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Repurposed drugs could hold cure for dementia

Friday, April 21st, 2017 | Blog

A drug that is currently in the trial stage as a cure for cancer, and a drug commonly used to treat depression, may well hold the key to a potential dementia cure. The two drugs in question are trazodone hydrochloride (depression and anxiety) and dibenzoylmethane (a drug being trialled on prostate and bowel cancer).


The study was conducted by scientists at the University of Leicester, the University of Nottingham and also the Medical Research Centre Toxicology Unit in Leicester. Researchers used mice to discover the effects of two drugs on degenerative neurological diseases. The early results showed an improved memory response and a decline in neurodegenerative damage.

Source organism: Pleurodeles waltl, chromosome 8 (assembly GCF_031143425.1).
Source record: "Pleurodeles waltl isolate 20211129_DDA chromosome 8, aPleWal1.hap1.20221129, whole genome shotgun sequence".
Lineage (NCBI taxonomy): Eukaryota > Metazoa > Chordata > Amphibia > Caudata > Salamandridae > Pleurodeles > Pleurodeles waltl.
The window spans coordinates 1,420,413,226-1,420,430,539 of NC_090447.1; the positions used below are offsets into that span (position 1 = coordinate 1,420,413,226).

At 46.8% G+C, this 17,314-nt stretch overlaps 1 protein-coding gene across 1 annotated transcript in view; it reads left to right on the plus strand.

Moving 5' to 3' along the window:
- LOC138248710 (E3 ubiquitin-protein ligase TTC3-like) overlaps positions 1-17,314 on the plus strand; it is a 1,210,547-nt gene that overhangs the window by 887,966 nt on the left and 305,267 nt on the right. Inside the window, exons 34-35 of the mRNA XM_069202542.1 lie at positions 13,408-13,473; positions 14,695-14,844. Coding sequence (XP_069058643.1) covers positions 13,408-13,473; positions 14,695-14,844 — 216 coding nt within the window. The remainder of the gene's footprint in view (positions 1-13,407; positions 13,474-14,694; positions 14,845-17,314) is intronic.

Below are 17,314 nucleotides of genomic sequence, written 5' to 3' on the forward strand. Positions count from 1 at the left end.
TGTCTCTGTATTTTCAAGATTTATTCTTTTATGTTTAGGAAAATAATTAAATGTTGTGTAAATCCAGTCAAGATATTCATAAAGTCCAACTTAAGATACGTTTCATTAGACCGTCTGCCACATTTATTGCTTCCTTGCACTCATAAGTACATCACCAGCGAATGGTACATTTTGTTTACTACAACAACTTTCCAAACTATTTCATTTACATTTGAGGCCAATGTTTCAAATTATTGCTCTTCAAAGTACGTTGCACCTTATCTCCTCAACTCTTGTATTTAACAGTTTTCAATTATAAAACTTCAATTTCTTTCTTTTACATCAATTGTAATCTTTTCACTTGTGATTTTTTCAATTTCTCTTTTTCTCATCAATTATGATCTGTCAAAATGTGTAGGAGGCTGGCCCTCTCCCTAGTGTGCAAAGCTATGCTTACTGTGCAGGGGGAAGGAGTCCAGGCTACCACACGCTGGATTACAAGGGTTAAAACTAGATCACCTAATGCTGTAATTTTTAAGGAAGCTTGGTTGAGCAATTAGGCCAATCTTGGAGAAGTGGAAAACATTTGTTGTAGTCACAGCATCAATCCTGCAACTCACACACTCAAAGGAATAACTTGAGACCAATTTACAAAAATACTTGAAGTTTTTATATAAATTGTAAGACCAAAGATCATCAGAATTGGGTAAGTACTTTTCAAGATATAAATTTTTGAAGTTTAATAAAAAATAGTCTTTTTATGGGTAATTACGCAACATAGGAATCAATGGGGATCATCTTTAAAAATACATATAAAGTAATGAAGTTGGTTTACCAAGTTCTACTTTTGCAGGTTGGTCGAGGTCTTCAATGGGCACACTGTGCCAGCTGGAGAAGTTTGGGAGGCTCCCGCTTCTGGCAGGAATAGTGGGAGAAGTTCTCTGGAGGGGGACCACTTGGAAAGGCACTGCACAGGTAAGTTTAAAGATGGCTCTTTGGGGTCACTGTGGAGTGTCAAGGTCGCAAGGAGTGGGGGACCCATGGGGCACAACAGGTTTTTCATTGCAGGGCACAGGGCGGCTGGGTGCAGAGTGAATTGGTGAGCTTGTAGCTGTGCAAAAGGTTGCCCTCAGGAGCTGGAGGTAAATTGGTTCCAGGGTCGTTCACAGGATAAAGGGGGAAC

The main cause of neurological decline and dementia is the result of the brain struggling to produce certain proteins. Scientists believe that trazodone hydrochloride and dibenzoylmethane tell the brain to continue producing proteins that help neuron and cell growth in the brain - therefore completely stopping neurodegeneration.


These tests are in the very early preliminary stages. The two drugs would have to be put through human clinical trials to ensure they don’t cause any damage to people with neurological degenerative diseases. This is still a very promising discovery in the battle against dementia, one that brings us even closer to finding a cure.


To read the full paper on the trial, please click here.

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